I got hooked on desktop-publishing the moment when I attached a text to a path for the first time in Freehand 3. It was magic. Suddenly you could create designs that used to take days or even weeks in less than an hour. If you take a look at late 80s/early 90s design, you will see how the new possibilities shaped the visual language of the time: twirlig, flying letters with zero gravity - from todays perspective its very much like the exaggerated stereo effects in records from the early sixties when music producers tried to show off all their new toys.
For some time now I have been breaking my head on how to create warped text in HTML. CSS3 has some handy transformations on board: rotate, skew, matrix, translate. Transform every glyph individually, bring it to the right position and you will get some nifty text following a path. Click on the picture below to see the proof of concept. All typography is pure HTML and CSS3, no Bitmap, flash or SVG in sight (fingers crossed the google font directory isn't down again right now).
The tool allows you to attach any text to an arbitrary bezier path or a circle. Click "Generate HTML" to get a chunk of HTML that you can copy and paste into your existing website then. Try it out here.
Use of fonts
Font warping isn't worth anything as long as you can't apply it to a wide array of fonts. As a consequence CSSWarp gives you access to the google font-directory and it is possible to use your local fonts (which admittedly can be tricky. See in-app documentation for more info). If you have flash installed, the app will show you a listing of the installed local typefaces. I would love to support web font services like Typekit, but right now I don't see how this should be possible without the support of the service providers. For now you're out of luck if you don't have a copy of your webfont installed locally on your machine. Don't forget to embed your fonts with @font-face declarations before you upload your HTML to the web.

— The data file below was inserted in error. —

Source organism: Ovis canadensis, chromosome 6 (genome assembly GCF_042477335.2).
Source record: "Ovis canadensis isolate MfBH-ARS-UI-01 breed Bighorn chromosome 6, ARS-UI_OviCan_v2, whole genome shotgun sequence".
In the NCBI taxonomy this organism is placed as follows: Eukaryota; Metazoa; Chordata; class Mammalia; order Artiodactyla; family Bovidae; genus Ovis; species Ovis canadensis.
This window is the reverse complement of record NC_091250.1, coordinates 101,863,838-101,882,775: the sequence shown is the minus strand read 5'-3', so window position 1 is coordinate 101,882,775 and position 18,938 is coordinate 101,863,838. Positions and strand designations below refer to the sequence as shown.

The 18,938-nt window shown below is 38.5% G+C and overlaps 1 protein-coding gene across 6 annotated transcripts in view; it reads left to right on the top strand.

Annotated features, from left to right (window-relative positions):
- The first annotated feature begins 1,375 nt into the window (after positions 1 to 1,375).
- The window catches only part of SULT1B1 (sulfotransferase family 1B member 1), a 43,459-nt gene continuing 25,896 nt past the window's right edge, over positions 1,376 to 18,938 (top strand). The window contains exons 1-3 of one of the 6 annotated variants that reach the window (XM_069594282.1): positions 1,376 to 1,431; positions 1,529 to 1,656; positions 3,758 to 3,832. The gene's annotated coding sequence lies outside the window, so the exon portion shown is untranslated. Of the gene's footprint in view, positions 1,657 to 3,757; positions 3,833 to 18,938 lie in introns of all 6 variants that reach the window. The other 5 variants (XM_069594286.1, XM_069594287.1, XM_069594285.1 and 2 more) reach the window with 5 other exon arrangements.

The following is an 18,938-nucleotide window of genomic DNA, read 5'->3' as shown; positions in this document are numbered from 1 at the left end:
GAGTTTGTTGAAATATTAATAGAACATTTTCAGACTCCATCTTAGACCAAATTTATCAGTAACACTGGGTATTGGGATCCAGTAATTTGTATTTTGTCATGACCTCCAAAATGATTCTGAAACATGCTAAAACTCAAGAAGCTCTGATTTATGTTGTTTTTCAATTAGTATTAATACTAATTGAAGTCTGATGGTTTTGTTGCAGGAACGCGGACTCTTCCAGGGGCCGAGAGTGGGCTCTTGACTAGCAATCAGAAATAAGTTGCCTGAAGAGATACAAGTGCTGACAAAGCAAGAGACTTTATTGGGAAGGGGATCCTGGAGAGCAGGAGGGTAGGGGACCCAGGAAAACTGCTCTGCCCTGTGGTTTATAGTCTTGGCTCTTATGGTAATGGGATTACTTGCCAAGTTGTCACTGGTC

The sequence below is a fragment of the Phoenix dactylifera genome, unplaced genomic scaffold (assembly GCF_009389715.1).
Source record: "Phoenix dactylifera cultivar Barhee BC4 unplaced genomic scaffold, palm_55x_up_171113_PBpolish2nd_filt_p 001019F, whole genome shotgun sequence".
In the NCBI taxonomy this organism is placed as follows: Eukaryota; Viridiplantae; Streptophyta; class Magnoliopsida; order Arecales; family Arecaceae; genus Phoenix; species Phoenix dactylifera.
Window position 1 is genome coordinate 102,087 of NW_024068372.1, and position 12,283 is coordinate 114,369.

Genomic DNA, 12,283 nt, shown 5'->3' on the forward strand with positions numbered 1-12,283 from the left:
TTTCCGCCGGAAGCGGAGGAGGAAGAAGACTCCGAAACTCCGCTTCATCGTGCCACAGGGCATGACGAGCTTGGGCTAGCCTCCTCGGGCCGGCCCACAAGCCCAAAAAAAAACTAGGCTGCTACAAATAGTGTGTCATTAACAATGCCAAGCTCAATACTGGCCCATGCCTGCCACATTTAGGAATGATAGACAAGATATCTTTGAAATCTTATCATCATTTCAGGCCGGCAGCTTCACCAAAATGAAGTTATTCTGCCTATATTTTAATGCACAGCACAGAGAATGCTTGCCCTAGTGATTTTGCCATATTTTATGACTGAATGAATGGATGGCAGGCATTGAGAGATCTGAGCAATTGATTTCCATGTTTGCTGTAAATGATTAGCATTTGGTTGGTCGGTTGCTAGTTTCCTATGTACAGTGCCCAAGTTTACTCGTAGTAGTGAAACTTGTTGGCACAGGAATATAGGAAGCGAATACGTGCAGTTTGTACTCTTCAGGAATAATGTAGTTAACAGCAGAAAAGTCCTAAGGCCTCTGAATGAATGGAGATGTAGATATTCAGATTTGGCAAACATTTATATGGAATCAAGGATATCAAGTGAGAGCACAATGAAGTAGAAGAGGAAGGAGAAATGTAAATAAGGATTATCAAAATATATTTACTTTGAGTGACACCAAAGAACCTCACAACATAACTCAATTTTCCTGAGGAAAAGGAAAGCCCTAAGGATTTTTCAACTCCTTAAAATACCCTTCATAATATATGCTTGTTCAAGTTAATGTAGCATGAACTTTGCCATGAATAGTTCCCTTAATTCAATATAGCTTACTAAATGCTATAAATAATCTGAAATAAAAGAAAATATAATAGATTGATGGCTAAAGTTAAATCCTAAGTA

I still have to test how good CSSWarp supports font replacement technologies. For sIFR I predict inconsistent behavior, because not every browser supports CSS transformations on swfs. I wouldn't recommend using sIFR anyway, as this will result in a Flash-Player instance for every single letter, not the worst method to melt your CPU. Cufon will most probably work, but as Cufon will create a bitmap *before* CSSWarp applys any transformation, expect bad kerning and a more or less blurry look.
Finally some words about file size. Every transform in the CSS for a warped text must be present in up to 4 flavours: -ms-, -o-, -moz- and-webkit-. One would expect that the CSS containing the sum of all these vendor prefixes would be unacceptably large, but still the stylesheet for the example above is only around 3Kb (gZipped) compared to around 30Kb (depending on loss) for the same graphic as jpeg. Seems we do have a clear winner here, but take into account that all the fonts in the graphic will sum up to some additional 200k. In the end it's a trade off: do you use your fonts only in one graphic or multiple times? Is crawlability and readability of text important for your site? If all these aspects have been taken into consideration, this method can help to enrich the visual experience of a website.
Please take your time to play around with the app. I would be glad if you send me some feedback to help me improve it and of course bug reports are welcome: